So I was watching old episodes of Batman Beyond, and one episode, entitled "EggBaby," struck pretty close to home.
When I was in West Babylon HS, they began this horrifying project in my health class, obstenibly intended to teach us parenting responsibility. It was to be a month-long assignment, with this horrying little Lovecraftian abomination called "Baby Think It Over," a doll with a built-in computer that I'm almost entirely sure is a violation of the Geneva Conventions.
Do not look into its eyes, or it will take your soul.
The general gist is that you have to take care of the baby - holding it, taking care of it, etc, and occasionally "feed" it by inserting a key into its back and holding it in position until it stops crying. Every single time you are rough with it, drop it, handle it incorrectly, or insert/turn the key when it's not crying, it counts as an "abuse," and every time you ignore its crying, it counts as a "neglect." Get too many "abuses" and/or "neglects," and you fail the assignment, and because, for reasons unclear, this accounts for 50% of our quarterly grade, quite possibly the year. You had to hold and care for it when it cried, and when these things cried, they did so at a decibel level far beyond your average alarm clock. Worse, the health teacher could play with the settings on each and every baby as she saw fit, programming them with docility or making them as unstable as wolverines on methamphetamines. And even worse, though the assignment is supposedly opt-out, the School would not let most of us do so, and in fact, threatened to auto-fail us if we did not submit to the yoke of Baby Think It Over.
But five students would stand against the tyranny of the radical baby agenda.
Their story began when we all were saddled with these insufferable things at the start of the project, unable to opt out. Of all five of us, only one of us managed to get out of the assignment; my friend Brett - by grandstanding for a length of time until the Health teacher gave up in disgust, allowing him (and only him) to opt out. But Brett's rebellion came later; the first shots in the war were fired by my friend Joe and my friend Devin.
Everyone was forcibly given one of these insufferable ear-raping noise-machines, and were instructed to care for it for the month. When my friend Dev tried to back out of the assignnment, bringing up that, with him being in a work program, going to school, and having other assignments, he had no time whatsoever to care for the screaming little terror, he was told that it was not the school nor health teacher's problem. As such, Devin elected to make it everyone else's problem; he figured out the lock on one of the unused teacher's lockers directly across from the Principal's office, threw the Baby inside, closed and locked the locker, added a padlock for good measure, and then left. Within a half hour, the infuriatingly loud wails of the Baby Think It Over reverberated off the locker interior, filling the hallways with concentrated annoyance. By the time that custodians got into the locker, it had been screaming off and on for nearly six hours, driving the administrative staff completely insane.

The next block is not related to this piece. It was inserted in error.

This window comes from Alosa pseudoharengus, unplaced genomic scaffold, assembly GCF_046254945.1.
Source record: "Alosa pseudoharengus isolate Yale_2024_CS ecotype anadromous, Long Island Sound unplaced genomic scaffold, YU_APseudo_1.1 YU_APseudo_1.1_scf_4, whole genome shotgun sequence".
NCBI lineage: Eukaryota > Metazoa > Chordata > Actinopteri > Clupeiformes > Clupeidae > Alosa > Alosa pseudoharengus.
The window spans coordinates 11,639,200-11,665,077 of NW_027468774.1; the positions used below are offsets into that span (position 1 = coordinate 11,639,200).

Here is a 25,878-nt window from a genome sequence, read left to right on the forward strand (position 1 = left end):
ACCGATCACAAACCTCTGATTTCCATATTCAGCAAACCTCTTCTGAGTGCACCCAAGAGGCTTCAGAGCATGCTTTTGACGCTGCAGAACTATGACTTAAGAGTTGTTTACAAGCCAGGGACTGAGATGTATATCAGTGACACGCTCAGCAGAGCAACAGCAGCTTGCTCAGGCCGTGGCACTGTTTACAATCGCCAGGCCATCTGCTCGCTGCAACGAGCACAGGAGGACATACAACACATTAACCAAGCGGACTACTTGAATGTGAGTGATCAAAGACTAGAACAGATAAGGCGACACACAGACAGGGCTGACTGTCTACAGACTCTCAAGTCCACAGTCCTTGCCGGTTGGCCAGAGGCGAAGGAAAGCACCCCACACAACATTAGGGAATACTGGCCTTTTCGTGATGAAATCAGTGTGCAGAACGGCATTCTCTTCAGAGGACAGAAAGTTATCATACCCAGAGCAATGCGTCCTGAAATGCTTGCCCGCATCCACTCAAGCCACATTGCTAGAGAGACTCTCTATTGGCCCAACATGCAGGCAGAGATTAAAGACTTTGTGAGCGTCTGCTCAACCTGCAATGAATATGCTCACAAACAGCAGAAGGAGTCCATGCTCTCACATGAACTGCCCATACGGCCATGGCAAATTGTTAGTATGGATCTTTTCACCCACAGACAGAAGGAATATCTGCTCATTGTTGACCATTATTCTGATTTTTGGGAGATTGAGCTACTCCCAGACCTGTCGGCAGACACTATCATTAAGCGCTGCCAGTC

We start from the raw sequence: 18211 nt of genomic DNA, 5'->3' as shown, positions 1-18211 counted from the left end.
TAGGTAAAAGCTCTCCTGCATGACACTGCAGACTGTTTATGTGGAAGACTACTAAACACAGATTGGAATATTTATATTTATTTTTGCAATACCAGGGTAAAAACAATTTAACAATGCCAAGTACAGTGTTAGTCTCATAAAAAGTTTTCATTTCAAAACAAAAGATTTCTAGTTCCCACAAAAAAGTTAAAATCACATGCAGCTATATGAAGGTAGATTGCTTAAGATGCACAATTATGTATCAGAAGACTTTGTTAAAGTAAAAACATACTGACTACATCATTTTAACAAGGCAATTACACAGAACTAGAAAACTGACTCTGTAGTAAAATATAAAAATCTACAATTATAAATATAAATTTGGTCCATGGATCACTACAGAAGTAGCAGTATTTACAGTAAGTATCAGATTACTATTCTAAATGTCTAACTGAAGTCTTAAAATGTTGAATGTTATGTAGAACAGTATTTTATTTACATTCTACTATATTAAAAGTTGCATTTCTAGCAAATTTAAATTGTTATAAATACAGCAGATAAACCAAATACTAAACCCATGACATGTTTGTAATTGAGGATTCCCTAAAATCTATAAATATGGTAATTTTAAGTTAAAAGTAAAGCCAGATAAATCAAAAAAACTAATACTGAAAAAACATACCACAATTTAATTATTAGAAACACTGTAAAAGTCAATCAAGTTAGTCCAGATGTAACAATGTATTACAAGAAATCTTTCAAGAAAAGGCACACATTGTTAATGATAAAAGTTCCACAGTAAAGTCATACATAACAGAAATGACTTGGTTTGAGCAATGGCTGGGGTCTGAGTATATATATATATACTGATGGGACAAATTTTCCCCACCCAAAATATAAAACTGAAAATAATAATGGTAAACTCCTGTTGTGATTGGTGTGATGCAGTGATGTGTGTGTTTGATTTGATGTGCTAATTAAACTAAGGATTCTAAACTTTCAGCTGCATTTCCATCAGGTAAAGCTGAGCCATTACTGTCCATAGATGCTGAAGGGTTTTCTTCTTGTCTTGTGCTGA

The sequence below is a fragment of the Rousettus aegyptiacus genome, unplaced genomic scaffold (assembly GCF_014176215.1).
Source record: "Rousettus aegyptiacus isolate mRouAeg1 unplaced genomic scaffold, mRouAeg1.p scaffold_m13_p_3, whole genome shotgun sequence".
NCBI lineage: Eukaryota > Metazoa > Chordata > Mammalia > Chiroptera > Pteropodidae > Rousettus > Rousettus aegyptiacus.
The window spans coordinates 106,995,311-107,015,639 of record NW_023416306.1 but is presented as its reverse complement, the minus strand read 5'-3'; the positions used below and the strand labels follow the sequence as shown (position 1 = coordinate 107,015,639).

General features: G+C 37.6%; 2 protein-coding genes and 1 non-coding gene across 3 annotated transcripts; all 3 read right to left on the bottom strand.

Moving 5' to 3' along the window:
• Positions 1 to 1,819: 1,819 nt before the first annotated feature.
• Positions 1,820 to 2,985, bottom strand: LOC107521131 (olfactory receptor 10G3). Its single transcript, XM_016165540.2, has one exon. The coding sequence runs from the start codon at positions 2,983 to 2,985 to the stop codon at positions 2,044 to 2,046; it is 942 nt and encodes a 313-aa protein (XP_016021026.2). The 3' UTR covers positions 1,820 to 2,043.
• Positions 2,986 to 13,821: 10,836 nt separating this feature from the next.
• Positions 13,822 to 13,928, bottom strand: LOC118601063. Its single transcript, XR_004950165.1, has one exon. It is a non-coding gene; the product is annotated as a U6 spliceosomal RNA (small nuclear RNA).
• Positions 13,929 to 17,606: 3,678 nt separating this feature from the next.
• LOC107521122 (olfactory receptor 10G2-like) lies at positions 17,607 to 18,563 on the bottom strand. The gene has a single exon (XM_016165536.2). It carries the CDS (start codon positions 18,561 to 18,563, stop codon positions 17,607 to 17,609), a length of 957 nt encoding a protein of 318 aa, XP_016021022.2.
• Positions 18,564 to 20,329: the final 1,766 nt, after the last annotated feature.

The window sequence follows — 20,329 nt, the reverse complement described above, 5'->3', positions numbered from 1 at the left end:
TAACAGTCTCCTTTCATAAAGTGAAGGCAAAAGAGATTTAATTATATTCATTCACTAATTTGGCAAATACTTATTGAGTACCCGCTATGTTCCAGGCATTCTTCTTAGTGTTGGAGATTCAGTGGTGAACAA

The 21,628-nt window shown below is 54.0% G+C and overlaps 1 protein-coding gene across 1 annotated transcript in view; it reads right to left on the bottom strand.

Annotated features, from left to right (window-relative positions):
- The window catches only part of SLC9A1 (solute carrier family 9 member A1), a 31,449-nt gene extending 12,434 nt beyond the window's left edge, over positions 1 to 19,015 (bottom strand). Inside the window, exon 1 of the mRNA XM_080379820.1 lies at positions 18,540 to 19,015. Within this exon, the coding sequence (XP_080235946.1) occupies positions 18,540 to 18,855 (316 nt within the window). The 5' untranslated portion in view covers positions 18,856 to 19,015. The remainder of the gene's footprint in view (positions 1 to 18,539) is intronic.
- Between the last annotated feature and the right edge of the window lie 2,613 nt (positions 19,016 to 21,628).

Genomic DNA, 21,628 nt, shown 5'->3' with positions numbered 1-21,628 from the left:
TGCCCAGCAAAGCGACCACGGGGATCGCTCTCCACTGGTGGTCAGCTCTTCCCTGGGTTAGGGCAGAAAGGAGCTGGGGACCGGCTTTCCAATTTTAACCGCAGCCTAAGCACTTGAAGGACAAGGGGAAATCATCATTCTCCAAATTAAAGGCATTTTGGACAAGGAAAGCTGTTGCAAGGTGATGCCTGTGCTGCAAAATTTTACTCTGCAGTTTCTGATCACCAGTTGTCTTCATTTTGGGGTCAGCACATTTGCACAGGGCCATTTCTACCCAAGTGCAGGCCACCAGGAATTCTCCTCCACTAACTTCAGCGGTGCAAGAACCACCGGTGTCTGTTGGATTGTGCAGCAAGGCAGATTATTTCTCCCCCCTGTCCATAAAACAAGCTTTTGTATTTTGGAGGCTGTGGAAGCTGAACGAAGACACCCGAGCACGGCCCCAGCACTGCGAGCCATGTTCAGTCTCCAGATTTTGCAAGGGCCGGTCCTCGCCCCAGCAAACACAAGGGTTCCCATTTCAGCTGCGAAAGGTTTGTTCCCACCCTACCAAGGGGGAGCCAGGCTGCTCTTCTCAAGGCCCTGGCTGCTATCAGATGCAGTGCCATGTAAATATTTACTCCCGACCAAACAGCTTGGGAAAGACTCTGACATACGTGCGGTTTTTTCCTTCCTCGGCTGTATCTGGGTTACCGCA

Joe, meanwhile, decided that if he was going to deal with this, we was going to ensure that it was in the health teacher's best interest that Joe be given a written assignment instead. Within 3 days, Joe had his baby rocking the "Hobo" look, had applied a fake beard from a vending machine, and was apparently considering giving it a tattoo - due to the Baby's specially-designed skin, Ink stains it readily. Clearly not willing to risk losing a $200 piece of equipment to Joe acting like this, the Health teacher wisely relented, and Joe got out of the assignment.
Christine had probably the worst of it. Going through a problem with her ex at the time, he reacted by basically taking and abusing the hell out of the Baby Think It Over for an entire day, virtually guaranteeing she'd fail the assignment. With no other options, Christine decided that if she was going to lose, she was going to lose big, and began likewise, abusing and neglecting the baby. This included throwing it like a football, using it as a footrest, and smacking it in class. Less than a week later, her doing so had effectively burned out the speaker. She undoubtedly would have set a record, had it not been for me (see below).
I got out of the assignment in perhaps the most logical fashion: I acquired key for the electronics boxes on the back of the Baby Think It Over, and used it to access my baby's hardware - and then shut it off. I then proceeded to turn it back on the day we were returning them. For good measure, I hit the reset button on Christine's baby, completely blanking the Abuse/Neglect scores she had accrued. Both of us thus got passing marks, and learned nothing from the assignment except how to cynically manipulate the system.